In a special yearend feature for Kiplinger's Personal Finance, contributing writer Carolyn Bigda highlights some of the top investment ideas for the coming year, including favorites in the healthcare, industrial, and financial sectors.

Steven Halpern:  Joining us today is Carolyn Bigda, contributing writer for Kiplinger’s Personal Finance.  How are you doing today, Carolyn?

Carolyn Bigda:  I’m great, thank you.

Steven Halpern:  Thank you so much for joining us.  In the new issue of Kiplinger’s, you feature a story on the top stocks to buy for 2015.  Was there any general theme or criteria that you were looking for in selecting these stocks?

Carolyn Bigda:  Yes, there was.  Generally speaking, we were looking for companies that we thought had potential to grow their earnings next year even despite, sort of, the uncertainty about the economy.  Even if the global economy is a little bit slower than expected, these companies should do fairly well.  

They have some pretty good prospects.  In some cases, these stocks also pay dividends, which are sort of the icing on the cake, but, in general, we were looking for companies that can do well regardless of what the economy does next year.

Steven Halpern:  Two of the topics you highlighted were both in the healthcare sector; Abbott Laboratories (ABT) and Gilead Sciences (GILD).  Could you explain the overall attraction to the healthcare group and these two stocks in particular?

Carolyn Bigda:  Sure, there is a lot of growth in healthcare these days, with more and more people getting access to health insurance and requesting care. There is good growth potential overall for the sector. Then, with Abbott Labs, this is a company that is trying to get lean and mean.  

They sold off, sort of, their research pharmaceutical unit a few years ago when they sold out Abby and now they’ve been streaming down even more this last year and that’s helping them lose their profit margin.  

They’re focusing on areas such as emerging markets where there is really strong growth potential there as well.  The outlook for the company is pretty promising.

Steven Halpern:  And Gilead is more of a biotech play, correct?

Carolyn Bigda:  Yes, it’s a biotech play for sure and you might think—with biotech stocks—they grow very fast.  A lot of times their price earnings ratios are a little expensive, but not in this case.  It still trades at pretty attractive levels, only 11 times 2013 earnings.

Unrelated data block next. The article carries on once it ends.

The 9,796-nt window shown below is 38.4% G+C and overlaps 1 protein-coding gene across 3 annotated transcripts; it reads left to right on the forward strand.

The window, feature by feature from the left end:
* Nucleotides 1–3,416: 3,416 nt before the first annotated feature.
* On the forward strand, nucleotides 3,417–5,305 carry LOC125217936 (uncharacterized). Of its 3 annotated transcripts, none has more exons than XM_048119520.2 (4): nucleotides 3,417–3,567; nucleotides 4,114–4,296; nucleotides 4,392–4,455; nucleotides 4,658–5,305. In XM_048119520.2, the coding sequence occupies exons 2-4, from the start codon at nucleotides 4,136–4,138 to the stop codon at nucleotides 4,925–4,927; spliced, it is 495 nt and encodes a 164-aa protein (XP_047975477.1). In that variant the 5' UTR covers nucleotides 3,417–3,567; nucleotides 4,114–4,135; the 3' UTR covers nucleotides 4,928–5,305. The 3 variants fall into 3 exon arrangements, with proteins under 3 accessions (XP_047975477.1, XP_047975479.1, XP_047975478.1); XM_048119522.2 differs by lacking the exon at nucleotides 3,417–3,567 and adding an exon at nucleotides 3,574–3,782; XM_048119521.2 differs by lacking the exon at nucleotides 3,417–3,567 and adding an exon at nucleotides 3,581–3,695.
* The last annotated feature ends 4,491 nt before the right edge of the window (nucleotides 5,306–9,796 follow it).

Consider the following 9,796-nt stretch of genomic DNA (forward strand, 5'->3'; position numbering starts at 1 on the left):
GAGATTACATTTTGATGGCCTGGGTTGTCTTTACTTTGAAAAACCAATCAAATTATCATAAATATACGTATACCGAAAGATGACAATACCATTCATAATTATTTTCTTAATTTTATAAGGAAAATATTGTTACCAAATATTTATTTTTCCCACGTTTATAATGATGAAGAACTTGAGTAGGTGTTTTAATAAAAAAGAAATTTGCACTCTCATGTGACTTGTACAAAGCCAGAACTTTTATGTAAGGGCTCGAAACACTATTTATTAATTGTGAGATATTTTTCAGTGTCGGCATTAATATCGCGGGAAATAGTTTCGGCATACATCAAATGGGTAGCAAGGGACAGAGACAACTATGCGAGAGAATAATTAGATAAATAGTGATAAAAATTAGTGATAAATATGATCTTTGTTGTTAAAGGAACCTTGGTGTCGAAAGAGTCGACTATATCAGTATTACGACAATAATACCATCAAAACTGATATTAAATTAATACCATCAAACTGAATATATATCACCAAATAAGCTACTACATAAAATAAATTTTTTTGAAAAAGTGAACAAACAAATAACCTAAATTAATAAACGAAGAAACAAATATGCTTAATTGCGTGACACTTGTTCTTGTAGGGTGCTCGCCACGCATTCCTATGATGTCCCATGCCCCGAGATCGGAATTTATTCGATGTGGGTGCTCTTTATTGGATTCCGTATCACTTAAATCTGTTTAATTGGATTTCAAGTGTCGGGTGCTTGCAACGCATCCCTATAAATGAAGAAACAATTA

It has a lot of, sort of, blockbuster drugs in its pipeline right now.  It has some of the leading medicines or treatments for Hepatitis C and HIV, so the company is doing very well.  Next year, analysts say that profits could increase by 25%.  It’s good growth potential and not too expensive.

Steven Halpern:  You also picked stocks that would fall under the broader industrial group.  One is the aerospace firm Precision Castparts (PCP) and the other is the power tool maker, Stanley Black & Decker (SWK).  What led to those picks?


Carolyn Bigda:  Sure, these are two totally different companies.  Precision Castparts caters to the airline industry and they make the complex molds and sort of other components that are used to build advanced jet engines today.

There is a boom that’s going on in the aerospace industry and they’re benefiting from it.  

The stock hasn’t done very well lately, because a lot of the clients have been, sort of, going through inventory and de-stocking that way, but analysts expect that de-stocking to end in 2015 and for Precision Castparts to really benefit from the buildup of the Boeing 787 Dreamliner, the Airbus A350, and some of the other advanced jet engines out there.  

With Stanley Black & Decker, this is a company that makes a lot of tools that people are familiar with for home renovations and that kind of thing.

The company is starting to benefit from the turnaround in housing, and as more people get confident in housing prices again, they will be doing more renovations.  

Stanley Black & Decker is in a good position to benefit, especially because the company has bought its subsidiary in Europe a few years back.  It really didn’t work out well so the company is trying to turn it around.  They’re doing a good job of it so there is potential there for profit margins to increase next year.

Steven Halpern:  Finally, you selected two financial firms—one, American Express (AXP)—and the other the brokerage firm Charles Schwab (SCHW). What do you like about the financial sector and these stocks in particular?

Carolyn Bigda: The financial sector had its problems during the financial crisis in 2008.  It has been kind of coming around.  The stocks still aren’t overly expensive.  

They’re still sort of struggling with the low interest rate environment, but Charles Schwab, for example, even though low interest rates are hurting the company’s earnings, it is making up for that with a huge amount of volume. 

They’re attracting lots of assets in terms of investors signing up to invest with them.  As one analyst said, they’re an asset-gathering machine.  When you have that kind of volume, if short-term interest rates do start to rise, that would be a huge bonus to the company in 2015.  

With American Express, they had competitors—Visa, MasterCard—and American Express just has never traditionally been as big or as widely accepted as Visa and MasterCard.  

They’re making a big push to extend their reach.  This year, the long-term program is going to make it easier for ‘Mom and Pop’ stores to accept cards from them.  Next year, analysts expect that earnings could increase because of that.

Steven Halpern:  We really appreciate taking the time, today.  Thank you so much for joining us.

Carolyn Bigda:  It was my pleasure.

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